As I watched the second-placed guy reel in the early leader, it sunk in how comfortable I was feeling. Instead of gasping for air, I was rhythmically turning the pedals over and even using the middle ring on the lesser gradients. Behind me, Jessica had only lost 10 or 15 yards and was also pretty comfy.

Just as we reached the big switchback to Peruvian Gulch, I rounded the turn and bounced a rock with my front wheel. So in the middle of having the race of my life, I’d been forced to start walking because of a silly technical mistake (or so it seemed). Fortunately, the guy in front of me had to walk as well, but Jessica had no such troubles and passed us both. I realized pretty quickly that I’d made a second, more damaging mistake: walking instead of just remounting. Where’s my inner Ned Overend when I need him?

So the next time I got knocked off my saddle, I took maybe three steps before I remounted and started pedaling—right past the second-placed guy. I managed to ride most of Peruvian Gulch with Jessica in sight … until I got to the closing switchbacks.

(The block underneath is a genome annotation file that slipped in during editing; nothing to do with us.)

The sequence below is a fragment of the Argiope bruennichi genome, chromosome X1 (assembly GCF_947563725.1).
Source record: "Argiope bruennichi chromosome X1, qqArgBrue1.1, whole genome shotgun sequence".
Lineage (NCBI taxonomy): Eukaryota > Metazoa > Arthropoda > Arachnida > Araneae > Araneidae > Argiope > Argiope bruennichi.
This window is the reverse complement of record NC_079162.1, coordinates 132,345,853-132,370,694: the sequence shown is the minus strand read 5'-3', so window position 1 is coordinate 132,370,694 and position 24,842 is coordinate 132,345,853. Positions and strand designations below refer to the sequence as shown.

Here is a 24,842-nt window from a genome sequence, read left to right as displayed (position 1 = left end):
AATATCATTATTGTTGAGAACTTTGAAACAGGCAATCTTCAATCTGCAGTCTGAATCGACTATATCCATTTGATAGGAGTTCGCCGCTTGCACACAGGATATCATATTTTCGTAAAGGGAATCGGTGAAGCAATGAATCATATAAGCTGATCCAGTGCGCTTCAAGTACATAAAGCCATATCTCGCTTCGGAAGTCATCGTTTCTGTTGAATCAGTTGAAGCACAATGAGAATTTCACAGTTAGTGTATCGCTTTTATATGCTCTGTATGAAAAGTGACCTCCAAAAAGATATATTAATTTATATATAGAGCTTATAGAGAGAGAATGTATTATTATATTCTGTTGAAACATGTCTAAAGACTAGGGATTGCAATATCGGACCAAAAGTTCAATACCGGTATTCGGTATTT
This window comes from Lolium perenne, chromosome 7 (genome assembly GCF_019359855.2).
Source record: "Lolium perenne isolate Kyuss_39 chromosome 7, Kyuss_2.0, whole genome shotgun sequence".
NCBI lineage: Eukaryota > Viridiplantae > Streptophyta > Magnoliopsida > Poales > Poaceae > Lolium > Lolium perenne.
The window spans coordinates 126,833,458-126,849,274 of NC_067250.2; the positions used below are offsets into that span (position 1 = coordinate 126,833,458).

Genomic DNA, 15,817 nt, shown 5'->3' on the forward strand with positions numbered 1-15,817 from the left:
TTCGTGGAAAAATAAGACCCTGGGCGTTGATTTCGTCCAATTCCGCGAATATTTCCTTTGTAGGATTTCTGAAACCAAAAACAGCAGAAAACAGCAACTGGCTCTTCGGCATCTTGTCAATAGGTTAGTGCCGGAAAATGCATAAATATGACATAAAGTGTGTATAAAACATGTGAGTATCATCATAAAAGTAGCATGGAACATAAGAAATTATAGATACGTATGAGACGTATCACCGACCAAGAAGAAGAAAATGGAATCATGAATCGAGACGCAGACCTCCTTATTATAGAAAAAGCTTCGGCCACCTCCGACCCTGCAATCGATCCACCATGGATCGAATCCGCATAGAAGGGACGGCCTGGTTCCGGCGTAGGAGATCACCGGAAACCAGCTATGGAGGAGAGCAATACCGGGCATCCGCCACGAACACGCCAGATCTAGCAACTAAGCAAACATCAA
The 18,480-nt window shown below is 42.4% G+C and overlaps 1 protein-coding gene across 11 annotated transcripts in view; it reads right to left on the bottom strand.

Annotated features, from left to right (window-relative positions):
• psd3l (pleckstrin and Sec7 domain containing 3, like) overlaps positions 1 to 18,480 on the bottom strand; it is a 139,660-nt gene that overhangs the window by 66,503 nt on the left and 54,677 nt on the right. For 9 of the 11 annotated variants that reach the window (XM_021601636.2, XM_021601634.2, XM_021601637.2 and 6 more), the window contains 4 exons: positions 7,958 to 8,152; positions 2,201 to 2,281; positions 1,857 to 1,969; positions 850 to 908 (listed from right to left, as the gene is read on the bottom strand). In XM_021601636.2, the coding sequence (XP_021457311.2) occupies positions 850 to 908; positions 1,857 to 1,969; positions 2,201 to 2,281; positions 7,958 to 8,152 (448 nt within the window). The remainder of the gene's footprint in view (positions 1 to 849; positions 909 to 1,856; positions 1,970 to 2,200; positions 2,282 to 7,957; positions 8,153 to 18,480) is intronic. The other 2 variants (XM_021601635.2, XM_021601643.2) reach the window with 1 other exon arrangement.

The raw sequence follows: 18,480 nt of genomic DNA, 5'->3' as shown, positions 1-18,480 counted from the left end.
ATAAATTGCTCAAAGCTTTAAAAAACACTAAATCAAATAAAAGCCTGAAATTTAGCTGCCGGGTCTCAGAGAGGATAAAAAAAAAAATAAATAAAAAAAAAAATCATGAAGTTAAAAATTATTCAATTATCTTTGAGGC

I’ve already mentioned how I fully expected to turn into a pumpkin on the final hairpins, and that’s more or less what happened. At one point, I asked a pole-using hiker ahead of me if I could use the line she was on, and as she moved out of the way, she responded, “I thought walkers had right of way.” I tried to explain that I was in a race, and that she would have the right of way in any other circumstances—and then I gave up trying to explain and simply said, “I do appreciate you moving for me.”

When I came up to the final corner, Jessica was coming down for a warm-up. I’d lost traction a few more times, so she’d managed to extend her gap in the final mile. She said something to cheer me on, and I replied, “Thanks, Jessica. You’re awesome.”